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Continuous Free Cortisol Profiles in Healthy Men - Validation of Microdialysis Method

Research output: Contribution to journalArticle

Original languageEnglish
Article numberdgz002
JournalThe Journal of clinical endocrinology and metabolism
Early online date16 Sep 2019
DOIs
DateAccepted/In press - 14 Aug 2019
DateE-pub ahead of print (current) - 16 Sep 2019

Abstract

CONTEXT: In humans, approximately 95% of circulating cortisol is bound to corticosteroid-binding globulin and albumin. It is only the free fraction that is biologically active and can activate signalling pathways via glucocorticoid hormone receptors in cells. Microdialysis is a well-established technique that enables the sampling of molecules in different compartments of the body, including extracellular fluid. This is the first study validating a rapid sampling microdialysis method measuring free cortisol in the subcutaneous and blood compartments of healthy volunteers.

METHODS: Healthy non-smoking volunteers (42 men; age 18-24 years; BMI 18-25 kg/m2) received placebo (saline), 250 µg Synacthen or 1 mg dexamethasone with ten minutely sampling to measure total and free cortisol (subcutaneous, intravenous and saliva) for an hour before and 4 hours after administration.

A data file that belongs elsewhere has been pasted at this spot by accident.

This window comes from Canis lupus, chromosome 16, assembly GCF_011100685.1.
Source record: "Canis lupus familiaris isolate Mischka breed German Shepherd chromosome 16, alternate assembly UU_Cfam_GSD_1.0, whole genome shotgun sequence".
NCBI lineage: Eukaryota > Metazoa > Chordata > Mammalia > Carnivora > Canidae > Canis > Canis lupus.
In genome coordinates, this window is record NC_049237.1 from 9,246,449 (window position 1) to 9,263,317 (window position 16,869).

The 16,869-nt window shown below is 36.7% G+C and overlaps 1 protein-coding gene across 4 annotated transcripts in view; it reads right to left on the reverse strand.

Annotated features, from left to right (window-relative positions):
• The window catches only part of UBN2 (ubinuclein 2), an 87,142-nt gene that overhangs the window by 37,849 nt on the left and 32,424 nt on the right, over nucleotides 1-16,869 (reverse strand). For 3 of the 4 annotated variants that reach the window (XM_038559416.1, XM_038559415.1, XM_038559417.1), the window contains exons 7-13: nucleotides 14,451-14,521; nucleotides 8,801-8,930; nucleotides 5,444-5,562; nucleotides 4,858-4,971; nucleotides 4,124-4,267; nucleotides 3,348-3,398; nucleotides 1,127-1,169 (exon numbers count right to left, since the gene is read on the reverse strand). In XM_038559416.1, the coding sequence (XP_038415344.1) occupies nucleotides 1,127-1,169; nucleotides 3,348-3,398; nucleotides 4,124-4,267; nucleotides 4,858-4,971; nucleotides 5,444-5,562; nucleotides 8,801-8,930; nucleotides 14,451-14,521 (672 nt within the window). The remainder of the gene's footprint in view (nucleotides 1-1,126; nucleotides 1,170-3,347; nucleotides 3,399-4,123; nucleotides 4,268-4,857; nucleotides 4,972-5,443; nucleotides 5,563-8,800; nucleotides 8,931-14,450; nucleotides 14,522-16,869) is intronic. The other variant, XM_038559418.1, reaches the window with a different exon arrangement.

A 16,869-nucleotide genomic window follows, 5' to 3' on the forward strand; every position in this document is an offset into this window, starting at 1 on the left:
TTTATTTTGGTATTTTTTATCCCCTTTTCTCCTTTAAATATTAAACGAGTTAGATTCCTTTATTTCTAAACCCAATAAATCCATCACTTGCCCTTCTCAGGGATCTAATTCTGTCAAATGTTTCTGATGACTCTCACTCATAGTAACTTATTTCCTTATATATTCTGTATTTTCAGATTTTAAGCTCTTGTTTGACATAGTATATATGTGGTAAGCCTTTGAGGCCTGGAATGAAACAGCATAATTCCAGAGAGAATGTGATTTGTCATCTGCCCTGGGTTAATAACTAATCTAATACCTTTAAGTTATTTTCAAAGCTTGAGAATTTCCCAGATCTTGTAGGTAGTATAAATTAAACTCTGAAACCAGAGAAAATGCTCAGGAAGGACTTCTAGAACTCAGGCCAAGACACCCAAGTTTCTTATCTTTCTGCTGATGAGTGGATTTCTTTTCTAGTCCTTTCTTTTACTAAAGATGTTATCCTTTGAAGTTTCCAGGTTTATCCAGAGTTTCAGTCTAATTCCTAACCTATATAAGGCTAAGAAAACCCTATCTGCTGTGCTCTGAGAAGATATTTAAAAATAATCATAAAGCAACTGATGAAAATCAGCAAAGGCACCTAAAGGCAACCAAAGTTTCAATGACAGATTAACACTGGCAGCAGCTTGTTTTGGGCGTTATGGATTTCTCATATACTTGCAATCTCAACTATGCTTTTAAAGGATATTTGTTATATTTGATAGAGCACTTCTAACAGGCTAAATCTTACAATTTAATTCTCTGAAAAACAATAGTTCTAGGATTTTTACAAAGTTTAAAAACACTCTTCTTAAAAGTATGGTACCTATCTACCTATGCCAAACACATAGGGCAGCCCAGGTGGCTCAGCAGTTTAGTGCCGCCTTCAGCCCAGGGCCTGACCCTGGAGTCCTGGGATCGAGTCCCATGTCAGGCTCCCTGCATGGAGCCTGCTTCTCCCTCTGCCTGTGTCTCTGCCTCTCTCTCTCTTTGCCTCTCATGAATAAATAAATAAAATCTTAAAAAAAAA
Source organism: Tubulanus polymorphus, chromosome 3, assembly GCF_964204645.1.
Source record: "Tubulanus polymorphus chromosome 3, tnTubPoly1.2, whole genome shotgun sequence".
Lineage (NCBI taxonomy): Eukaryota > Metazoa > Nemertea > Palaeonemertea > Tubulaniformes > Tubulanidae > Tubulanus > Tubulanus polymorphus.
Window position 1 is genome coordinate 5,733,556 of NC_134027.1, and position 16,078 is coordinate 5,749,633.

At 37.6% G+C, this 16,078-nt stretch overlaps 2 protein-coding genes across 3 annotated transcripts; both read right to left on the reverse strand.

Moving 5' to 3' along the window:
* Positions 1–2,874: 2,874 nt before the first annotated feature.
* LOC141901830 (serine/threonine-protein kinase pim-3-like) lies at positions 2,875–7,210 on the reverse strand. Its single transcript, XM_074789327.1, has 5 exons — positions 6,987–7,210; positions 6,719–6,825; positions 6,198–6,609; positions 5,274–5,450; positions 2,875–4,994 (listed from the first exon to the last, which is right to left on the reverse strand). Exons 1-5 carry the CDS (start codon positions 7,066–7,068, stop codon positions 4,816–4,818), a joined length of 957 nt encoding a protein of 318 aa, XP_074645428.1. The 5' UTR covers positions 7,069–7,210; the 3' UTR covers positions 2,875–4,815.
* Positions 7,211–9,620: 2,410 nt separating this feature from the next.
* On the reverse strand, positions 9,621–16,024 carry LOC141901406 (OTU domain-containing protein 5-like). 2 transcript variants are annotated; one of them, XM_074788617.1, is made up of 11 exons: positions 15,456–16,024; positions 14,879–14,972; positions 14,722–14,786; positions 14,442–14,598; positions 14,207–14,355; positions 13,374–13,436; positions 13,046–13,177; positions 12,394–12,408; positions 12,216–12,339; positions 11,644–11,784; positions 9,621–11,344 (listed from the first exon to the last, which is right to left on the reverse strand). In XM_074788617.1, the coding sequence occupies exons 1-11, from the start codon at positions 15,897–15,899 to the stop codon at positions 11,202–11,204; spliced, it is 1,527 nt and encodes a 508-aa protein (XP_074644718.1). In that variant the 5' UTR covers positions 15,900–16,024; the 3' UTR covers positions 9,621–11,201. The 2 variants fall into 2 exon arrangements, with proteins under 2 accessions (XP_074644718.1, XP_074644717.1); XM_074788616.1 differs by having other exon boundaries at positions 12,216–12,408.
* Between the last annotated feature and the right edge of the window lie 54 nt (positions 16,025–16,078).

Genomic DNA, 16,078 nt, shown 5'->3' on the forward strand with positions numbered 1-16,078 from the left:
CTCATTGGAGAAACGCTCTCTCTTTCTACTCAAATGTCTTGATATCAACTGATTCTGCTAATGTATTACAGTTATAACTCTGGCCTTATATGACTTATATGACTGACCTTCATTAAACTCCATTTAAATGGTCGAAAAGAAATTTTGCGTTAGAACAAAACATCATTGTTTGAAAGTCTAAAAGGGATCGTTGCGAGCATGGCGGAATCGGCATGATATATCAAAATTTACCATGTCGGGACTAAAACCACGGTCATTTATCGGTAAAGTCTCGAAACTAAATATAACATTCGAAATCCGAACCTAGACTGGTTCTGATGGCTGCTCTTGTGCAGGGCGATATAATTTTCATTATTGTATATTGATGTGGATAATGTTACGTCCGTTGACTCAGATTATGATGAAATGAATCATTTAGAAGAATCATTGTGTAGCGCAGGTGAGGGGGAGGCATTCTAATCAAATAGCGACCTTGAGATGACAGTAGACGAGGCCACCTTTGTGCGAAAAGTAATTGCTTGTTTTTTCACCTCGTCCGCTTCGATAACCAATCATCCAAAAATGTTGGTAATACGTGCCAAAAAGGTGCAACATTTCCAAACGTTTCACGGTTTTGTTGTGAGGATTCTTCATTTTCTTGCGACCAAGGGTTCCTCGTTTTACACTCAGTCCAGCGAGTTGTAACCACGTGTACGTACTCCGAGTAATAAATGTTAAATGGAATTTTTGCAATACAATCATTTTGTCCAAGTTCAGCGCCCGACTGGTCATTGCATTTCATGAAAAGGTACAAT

RESULTS: Following stimulation by Synacthen, total serum cortisol and free cortisol in both compartments rose significantly, achieving and maintaining maximum levels between 2 and 3 hours following the stimulus. A decline in cortisol levels was evident after the administration of dexamethasone or placebo, but there was a clear pulsatile activity around lunchtime in the latter group which was prominent in the blood compartment (total and free cortisol). There was good correlation between serum total and free cortisol (SC and intravenous) in the Synacthen and dexamethasone groups with no significant delay (less than 5 minutes) between total and free cortisol.

CONCLUSIONS: This seminal study demonstrated the dynamic responses of total blood cortisol and microdialysis derived free cortisol in blood, subcutaneous tissue and saliva in man.

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    Rights statement: This is the author accepted manuscript (AAM). The final published version (version of record) is available online via Oxford University Press at https://academic.oup.com/jcem/advance-article/doi/10.1210/clinem/dgz002/5570194. Please refer to any applicable terms of use of the publisher.

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